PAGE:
“The damn deer will smell me a mile away now with clean jeans. You can’t wear clean jeans in the woods if you want to kill a deer,” my dad continued, laying out his argument.

“Then you need to keep them in your truck or outside, because they can’t stay in the bathroom stinking up the whole downstairs,” my mom said.

***

With this simple exercise, opening the junk drawer from my childhood home, I was taken down a path of memories boxed and collecting dust in the far reaches of my mind I had long neglected; and it isn’t just the knife, the threadbare blue jeans my dad wore hunting, his disregard for deodorant that I remember. In the act of writing, other memories, not memories necessarily connected either, start to file in one-by-one, then push and shove vying for my attention. [2]

Perhaps for some of you, in the junk drawer from your childhood, it’ll be a red thimble of thread and some pins, and this will remind you of your mother repairing minor holes in your blue jeans, maybe a button on a shirt that popped off. How her hands were steady then, unlike when they began to shake before she learned of her diagnosis and life pivoted. If I were to look up, I, too, would see sewing needles pierced into the red and white checker patterned curtain overtop our sink. How many wood splinters were pulled from my or my sister’s feet with those sewing needles? An infinite amount.

To my left is a speckled bar top and the post closest to the door frame is splintered from where our cats used it daily to sharpen their claws: Nibbles, Muffy, and Gus, among others. How Gus hasn’t gotten her own story yet, I don’t know. Gus deserves her own story. I loved that cat. Did you ever love a cat like she were your best friend? What was her name?

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Notes

[1] Whenever I think of the fancy overpriced hunting gear and clothing that hunters seem to wear today, that hang with heavy price tags on the racks of sporting supply stores, I sort of laugh at how even hunting has turned into this marketable, highly profitable arena for consumerism, which seems so antithetical to the sport itself. My dad wore unwashed jeans {See 1.1} that, after this lesson taught to my mom, would stay that way for six to eight weeks at a time, long johns, an Arkansas Razorbacks sweatshirt {See 1.2}, and a green army jacket that had about as much insulation as a plastic grocery bag.

[1.1] According to science (read “Why Deer Hunters Should Never Wear Blue Jeans, and Other Important Facts About Deer Vision”), you’re not supposed to wear blue jeans hunting because of a deer’s color perception. My dad, CB call Mongoose, apparently the exception not the norm, never had much of a problem. He always found a way to kill the biggest, baddest deer in the area. Anywhere a mount could be found, my dad’s name was usually engraved in gold underneath.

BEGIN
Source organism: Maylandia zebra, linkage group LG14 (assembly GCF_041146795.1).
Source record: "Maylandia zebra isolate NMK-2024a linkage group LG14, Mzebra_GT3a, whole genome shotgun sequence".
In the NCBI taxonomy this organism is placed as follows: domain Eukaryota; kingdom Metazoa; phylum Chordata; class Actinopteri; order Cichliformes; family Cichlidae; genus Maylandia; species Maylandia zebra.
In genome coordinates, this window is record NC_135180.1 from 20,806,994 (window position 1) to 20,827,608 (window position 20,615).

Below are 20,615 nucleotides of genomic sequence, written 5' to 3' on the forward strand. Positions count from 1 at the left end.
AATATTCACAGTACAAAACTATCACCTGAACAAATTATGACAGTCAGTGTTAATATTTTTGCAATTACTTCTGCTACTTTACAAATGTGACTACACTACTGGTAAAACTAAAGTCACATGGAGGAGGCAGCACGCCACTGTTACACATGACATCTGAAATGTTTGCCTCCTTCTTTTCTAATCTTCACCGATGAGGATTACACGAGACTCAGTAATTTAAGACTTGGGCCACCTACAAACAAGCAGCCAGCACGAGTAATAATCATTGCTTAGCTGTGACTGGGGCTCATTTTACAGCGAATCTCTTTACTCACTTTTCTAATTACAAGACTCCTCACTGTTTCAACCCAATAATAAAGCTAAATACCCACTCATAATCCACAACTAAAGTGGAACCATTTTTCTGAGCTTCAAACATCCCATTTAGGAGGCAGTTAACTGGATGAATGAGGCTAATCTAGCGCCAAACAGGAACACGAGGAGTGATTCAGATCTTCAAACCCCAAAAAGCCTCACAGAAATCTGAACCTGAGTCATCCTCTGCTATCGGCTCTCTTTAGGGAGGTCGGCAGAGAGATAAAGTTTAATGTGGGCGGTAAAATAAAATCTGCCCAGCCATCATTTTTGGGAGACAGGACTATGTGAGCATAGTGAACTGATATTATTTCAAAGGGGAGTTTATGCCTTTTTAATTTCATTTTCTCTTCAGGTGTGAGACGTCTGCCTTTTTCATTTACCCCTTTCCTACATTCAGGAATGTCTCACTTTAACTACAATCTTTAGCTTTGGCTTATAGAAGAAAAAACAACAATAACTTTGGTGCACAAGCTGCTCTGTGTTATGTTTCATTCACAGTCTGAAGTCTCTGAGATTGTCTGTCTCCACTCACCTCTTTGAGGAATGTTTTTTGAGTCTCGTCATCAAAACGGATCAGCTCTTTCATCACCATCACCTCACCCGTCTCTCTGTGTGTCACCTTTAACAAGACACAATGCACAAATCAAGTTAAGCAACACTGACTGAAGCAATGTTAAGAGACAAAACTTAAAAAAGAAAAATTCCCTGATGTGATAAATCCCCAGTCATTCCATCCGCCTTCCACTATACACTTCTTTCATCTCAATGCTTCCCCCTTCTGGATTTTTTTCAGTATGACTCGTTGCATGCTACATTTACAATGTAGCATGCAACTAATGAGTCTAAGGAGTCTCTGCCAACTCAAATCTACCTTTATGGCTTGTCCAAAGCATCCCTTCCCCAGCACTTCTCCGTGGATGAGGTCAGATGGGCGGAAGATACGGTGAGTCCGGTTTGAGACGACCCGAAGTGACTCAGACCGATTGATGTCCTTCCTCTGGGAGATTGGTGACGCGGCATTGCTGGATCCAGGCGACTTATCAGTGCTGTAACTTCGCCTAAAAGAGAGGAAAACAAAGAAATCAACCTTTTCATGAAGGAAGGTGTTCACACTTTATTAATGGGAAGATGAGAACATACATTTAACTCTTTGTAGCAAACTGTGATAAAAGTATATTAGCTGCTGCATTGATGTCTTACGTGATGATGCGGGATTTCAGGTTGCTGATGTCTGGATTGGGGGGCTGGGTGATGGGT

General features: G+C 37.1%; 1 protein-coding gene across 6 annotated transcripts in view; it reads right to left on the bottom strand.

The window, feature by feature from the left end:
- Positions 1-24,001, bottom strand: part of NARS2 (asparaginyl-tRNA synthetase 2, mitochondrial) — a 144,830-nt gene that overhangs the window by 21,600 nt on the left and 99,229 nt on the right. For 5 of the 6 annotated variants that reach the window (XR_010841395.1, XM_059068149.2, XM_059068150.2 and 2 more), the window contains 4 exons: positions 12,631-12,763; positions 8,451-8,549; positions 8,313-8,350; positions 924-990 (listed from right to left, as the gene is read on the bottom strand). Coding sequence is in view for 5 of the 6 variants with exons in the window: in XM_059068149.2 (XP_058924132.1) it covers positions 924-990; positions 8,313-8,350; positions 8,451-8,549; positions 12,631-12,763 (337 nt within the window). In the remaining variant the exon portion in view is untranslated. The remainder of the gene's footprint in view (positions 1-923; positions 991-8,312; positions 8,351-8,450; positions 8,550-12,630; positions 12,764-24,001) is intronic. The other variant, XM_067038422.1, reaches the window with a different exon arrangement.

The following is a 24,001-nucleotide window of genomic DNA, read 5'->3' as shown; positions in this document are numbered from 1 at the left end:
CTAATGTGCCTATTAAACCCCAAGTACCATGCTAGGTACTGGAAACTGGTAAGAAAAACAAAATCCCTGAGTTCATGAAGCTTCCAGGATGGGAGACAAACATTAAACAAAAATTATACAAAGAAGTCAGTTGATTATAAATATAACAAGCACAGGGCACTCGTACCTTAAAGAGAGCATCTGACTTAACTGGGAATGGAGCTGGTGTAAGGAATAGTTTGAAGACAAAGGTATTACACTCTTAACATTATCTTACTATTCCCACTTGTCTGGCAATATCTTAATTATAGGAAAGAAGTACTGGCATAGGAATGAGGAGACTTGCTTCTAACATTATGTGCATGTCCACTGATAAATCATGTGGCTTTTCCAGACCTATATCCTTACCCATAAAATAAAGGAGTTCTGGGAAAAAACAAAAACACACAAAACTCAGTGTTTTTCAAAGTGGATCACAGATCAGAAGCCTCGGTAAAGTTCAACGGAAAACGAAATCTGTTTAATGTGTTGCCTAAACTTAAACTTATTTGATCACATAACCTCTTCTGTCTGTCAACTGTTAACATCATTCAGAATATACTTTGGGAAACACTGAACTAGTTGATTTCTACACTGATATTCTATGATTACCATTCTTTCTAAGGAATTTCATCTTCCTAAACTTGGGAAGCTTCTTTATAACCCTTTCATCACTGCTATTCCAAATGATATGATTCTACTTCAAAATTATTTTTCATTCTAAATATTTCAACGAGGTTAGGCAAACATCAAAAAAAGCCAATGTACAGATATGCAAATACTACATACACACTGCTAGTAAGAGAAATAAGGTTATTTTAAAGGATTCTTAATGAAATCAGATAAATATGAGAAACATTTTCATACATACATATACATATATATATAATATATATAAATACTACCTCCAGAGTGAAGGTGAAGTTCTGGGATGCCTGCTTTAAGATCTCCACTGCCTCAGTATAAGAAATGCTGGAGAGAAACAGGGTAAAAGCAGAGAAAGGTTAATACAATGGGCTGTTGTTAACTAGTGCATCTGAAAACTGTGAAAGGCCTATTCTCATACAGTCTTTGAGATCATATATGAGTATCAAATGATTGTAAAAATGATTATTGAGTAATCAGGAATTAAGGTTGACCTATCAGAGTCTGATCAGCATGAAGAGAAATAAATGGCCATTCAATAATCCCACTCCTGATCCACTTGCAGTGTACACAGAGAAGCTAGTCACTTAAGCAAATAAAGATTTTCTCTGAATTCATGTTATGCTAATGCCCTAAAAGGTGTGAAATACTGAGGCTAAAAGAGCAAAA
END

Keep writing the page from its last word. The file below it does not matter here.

[1.2] This was my dad’s lucky sweatshirt for some reason. Growing up, our family had zero connection to Arkansas. Not by former residence, kin, or college education. I think my dad just really loved the crazy looking wild boar on this particular red sweatshirt, and, after killing a couple of deer while wearing it, became an undeniable good luck charm in my dad’s wardrobe. I think my sister inherited this sweatshirt following my dad’s death, but I could be wrong.

[2] Bolts. Random key that opens who knows what door. What else? {See 2.1} Ah, matches in the junk drawer. Instantly, I am reminded of the matchbook collection my dad thought a good idea that came from Mike Foster’s dad in Phenix, Virginia. That’s an entire story unto itself, so I won’t go into that here at this time.

[2.1] A cheap imitation silver keychain from my dad’s excursion to Daytona Beach with a naked cartoonish looking man with an oversized erection that you could move and it would bend over a large breasted female in front of the man and simulate sex. I used to play with that keychain as much as my G.I. Joe’s. Sometimes Mama would find me playing with it and say, “Put that thing back in the drawer right now. I don’t know why your Daddy still has it.”

Photo. Cathy Calamas. “Junk Drawer.” Licensed under CC-BY-SA-2.0

1 Comment

  1. Jeffrey Pillow, I had no idea how many childhood shoebox especially if memories you had actually collected until the other day!